According to the Huffington Post, “Legend has it that St. Brigid of Kildare, a fifth-century Irish nun, asked St. Patrick, the patron saint of Ireland, to grant permission for women to propose marriage after hearing complaints from single women whose suitors were too shy to propose. Initially, he granted women permission to propose only once every seven years, but at Brigid’s insistence, he acquiesced and allowed proposals every leap day. The folk tale suggests that Brigid then dropped to a knee and proposed to Patrick that instant, but he refused, kissing her on the cheek and offering a silk gown to soften the blow. The Irish tradition therefore dictates that any man refusing a woman’s leap-day proposal must give her a silk gown.” Unfortunately, St. Brigid was only nine or ten years of age when St. Patrick died in 461. Even if we take the latest date for his demise, which is 493, a relationship between St Brigid and St Patrick is unlikely. It is said that bad luck will follow around the man who refuses the lady’s offer. This is why it also is called ‘Bachelor’s Day’, and if a man refused a proposal from a woman on that day, he was expected to pay a penalty ~ sometimes this was a fine of £100, a silk gown, or 12 pairs of gloves so that the woman could hide the embarrassment of not wearing an engagement ring. How things have changed!
“In Scotland, Queen Margaret supposedly enacted a law in 1288 that permitted women to propose on Leap Year Day; however, the woman was to wear a red petticoat to warn her beau of her intentions. Obviously, scholars ruin the effect by pointing out that Queen Margaret was but five years of age at the time of the supposed law, nor is there any written proof such a law existed.
“But Lynn Niedermeier, an author who has written on the history of leap-year proposals, says the tradition can actually be empowering to women. ‘You could argue that the tradition is not as ‘anti-feminist’ as it first appears. It could be seen as something that allows the ladies to shake off their cultural shackles and take charge when the objects of their affection are too inexperienced or timid to propose,’ she told HuffPost Weddings. ‘I think the leap-year tradition may have taken on a more anti-feminist cast when it got mixed up with Sadie Hawkins Day, where the idea is that women need extra help to make up for their own deficiencies, not men’s.'” [See my post on Sadie Hawkins’ Day on my Blog at reginajeffers.wordpress.com]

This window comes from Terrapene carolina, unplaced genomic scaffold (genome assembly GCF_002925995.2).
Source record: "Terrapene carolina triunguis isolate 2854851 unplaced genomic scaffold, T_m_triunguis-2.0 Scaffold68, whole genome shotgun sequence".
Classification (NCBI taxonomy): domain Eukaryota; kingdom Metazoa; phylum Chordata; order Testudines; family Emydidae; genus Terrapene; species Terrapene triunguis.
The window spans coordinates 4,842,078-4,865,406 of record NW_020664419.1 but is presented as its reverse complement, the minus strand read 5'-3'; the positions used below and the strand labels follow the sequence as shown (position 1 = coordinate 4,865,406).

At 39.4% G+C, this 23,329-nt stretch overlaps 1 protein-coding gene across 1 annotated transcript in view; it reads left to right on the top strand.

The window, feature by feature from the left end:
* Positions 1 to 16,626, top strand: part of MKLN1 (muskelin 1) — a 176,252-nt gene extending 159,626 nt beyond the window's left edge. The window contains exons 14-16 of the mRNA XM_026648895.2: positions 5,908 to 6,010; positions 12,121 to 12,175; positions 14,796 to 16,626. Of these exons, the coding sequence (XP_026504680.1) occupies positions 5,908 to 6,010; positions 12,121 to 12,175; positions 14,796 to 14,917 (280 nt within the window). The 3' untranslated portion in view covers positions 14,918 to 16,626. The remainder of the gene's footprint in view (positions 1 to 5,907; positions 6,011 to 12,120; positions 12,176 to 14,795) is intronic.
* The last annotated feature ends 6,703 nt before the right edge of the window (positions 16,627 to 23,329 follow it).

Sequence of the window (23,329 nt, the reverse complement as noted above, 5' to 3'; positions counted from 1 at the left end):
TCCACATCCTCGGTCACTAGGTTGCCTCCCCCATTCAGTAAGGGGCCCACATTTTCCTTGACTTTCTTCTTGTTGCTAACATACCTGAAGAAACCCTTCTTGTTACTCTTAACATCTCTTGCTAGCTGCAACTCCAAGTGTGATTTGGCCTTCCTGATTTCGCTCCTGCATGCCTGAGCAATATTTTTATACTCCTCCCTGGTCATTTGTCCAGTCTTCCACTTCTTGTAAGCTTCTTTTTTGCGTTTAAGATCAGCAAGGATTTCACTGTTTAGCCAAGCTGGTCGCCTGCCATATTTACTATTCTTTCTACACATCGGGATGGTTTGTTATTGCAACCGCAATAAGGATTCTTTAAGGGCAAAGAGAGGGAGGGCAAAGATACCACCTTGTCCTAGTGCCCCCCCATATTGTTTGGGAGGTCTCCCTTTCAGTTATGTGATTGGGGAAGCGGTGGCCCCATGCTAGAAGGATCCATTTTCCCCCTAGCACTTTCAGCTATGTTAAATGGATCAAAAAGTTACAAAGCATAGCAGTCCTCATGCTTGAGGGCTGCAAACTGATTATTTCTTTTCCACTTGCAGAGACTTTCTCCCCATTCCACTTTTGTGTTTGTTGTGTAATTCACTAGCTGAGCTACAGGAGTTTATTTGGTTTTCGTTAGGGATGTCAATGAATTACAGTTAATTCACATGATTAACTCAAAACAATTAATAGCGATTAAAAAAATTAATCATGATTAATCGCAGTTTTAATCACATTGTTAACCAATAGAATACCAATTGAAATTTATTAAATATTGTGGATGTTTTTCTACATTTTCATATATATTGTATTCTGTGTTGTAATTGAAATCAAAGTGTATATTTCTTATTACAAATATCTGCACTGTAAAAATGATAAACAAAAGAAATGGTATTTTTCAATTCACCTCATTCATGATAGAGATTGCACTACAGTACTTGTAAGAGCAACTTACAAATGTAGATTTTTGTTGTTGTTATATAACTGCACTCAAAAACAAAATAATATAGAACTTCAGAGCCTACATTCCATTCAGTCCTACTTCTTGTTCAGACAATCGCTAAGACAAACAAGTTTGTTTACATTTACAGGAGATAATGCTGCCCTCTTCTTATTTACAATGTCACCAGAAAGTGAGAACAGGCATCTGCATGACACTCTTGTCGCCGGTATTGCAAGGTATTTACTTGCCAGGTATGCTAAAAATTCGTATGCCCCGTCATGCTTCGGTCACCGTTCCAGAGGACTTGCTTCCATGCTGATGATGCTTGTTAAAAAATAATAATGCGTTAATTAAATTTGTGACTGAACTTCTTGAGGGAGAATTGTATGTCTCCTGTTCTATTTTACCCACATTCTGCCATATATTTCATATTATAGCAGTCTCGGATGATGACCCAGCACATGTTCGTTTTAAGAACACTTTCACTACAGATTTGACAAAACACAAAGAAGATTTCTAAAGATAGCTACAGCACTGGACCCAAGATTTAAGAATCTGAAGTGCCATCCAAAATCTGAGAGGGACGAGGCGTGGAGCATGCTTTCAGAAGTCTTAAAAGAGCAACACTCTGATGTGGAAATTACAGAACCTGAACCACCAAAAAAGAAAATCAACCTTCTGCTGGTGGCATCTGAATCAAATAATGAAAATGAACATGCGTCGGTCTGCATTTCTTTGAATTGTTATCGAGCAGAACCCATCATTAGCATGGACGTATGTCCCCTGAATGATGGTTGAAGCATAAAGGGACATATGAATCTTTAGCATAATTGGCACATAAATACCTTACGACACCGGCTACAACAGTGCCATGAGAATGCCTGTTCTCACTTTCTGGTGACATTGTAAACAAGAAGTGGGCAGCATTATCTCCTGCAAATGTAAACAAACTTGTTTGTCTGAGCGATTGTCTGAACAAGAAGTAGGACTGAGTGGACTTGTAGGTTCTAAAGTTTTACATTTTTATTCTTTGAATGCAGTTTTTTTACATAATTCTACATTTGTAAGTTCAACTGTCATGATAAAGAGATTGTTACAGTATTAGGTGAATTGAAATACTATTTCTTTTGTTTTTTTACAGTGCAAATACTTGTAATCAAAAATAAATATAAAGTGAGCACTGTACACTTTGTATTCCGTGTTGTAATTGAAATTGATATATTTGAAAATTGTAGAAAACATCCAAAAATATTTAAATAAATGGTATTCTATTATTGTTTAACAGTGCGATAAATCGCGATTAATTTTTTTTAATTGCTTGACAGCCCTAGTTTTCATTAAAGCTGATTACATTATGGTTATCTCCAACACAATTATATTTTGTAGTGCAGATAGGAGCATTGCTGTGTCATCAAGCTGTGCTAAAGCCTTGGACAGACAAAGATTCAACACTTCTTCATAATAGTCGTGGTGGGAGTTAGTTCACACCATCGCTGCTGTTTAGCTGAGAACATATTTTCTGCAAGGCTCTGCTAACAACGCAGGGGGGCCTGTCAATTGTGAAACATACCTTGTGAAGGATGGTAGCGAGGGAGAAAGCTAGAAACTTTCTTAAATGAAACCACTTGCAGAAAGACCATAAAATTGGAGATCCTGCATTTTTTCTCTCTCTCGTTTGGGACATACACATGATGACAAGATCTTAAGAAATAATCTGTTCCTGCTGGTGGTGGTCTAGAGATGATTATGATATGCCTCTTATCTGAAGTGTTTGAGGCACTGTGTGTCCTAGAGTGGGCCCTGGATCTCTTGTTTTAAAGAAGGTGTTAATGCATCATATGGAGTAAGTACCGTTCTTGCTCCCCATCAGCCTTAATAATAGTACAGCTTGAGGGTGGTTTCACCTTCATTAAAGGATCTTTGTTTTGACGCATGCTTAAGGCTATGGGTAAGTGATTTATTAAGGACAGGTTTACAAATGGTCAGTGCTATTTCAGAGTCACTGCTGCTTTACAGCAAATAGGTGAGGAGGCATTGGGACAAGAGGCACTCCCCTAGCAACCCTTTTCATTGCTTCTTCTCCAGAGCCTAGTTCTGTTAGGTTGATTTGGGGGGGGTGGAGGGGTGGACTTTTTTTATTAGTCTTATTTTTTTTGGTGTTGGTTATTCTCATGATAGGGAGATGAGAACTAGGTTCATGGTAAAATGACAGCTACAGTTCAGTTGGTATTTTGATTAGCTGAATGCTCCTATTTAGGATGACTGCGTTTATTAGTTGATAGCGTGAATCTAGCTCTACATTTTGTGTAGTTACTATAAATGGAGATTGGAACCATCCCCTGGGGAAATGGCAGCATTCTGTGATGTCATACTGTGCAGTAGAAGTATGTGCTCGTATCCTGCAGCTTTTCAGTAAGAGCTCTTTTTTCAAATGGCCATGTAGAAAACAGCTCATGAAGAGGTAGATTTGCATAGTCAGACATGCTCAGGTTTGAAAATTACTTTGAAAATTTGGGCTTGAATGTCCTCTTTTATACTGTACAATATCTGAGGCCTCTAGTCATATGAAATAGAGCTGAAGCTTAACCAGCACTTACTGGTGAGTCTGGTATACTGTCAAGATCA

Time and Date tells us that in some places instead of being “Lady’s Privilege Day” Leap Year is Bachelor’s Day. “A man was expected to pay a penalty, such as a gown or money, if he refused a marriage proposal from a woman on Leap Day. In many European countries, especially in the upper classes of society, tradition dictates that any man who refuses a woman’s proposal on February 29 has to buy her 12 pairs of gloves. The intention is that the woman can wear the gloves to hide the embarrassment of not having an engagement ring. During the middle ages there were laws governing this tradition.”
English law gave no status to February 29. The date was often ignored for legal purposes. Therefore, it was not a “legal” day, and the normal rules of conduct did not exist, especially as they applied to marriage.
NOW FOR THE GIVEAWAY. I HAVE TWO COPIES THE 2010 FILM (DVD) “LEAP YEAR,” starring Amy Adams (Miss Pettigrew Lives for a Day, Julie and Julia, Man of Steel, and The Fighter) and Matthew Goode (Chasing Liberty, Brideshead Revisited, Belle, The Imitation Game, Downton Abbey, and George Wickham in Death Comes to Pemberley).
The Story: When Anna’s (Amy Adams) four-year anniversary to her boyfriend passes without an engagement ring, she decides to take matters into her own hands. Inspired by an Irish tradition that allows women to propose to men on Leap Day, Anna follows Jeremy (Adam Scott) to Dublin to propose to him. But after landing on the wrong side of Ireland, she must enlist the help of the handsome and carefree local Declan (Matthew Goode) to get her across the country. Along the way, they discover that the road to love can take you to very unexpected places.
ONE COPY IS AVAILABLE HERE ON AUSTEN AUTHORS, WHILE THE OTHER IS AVAILABLE ON MY POST ON THE AMERICAN VERSION OF “Lady’s Privilege,” WHICH IS KNOWN AS SADIE HAWKINS’ DAY. COMMENT HERE TO BE ENTERED IN THE GIVEAWAY COPY #1. COMMENT ON Every Woman Dreams FOR A SECOND CHANCE TO WIN. The Giveaway will end at Midnight, EST, Friday, 28 February, 2020.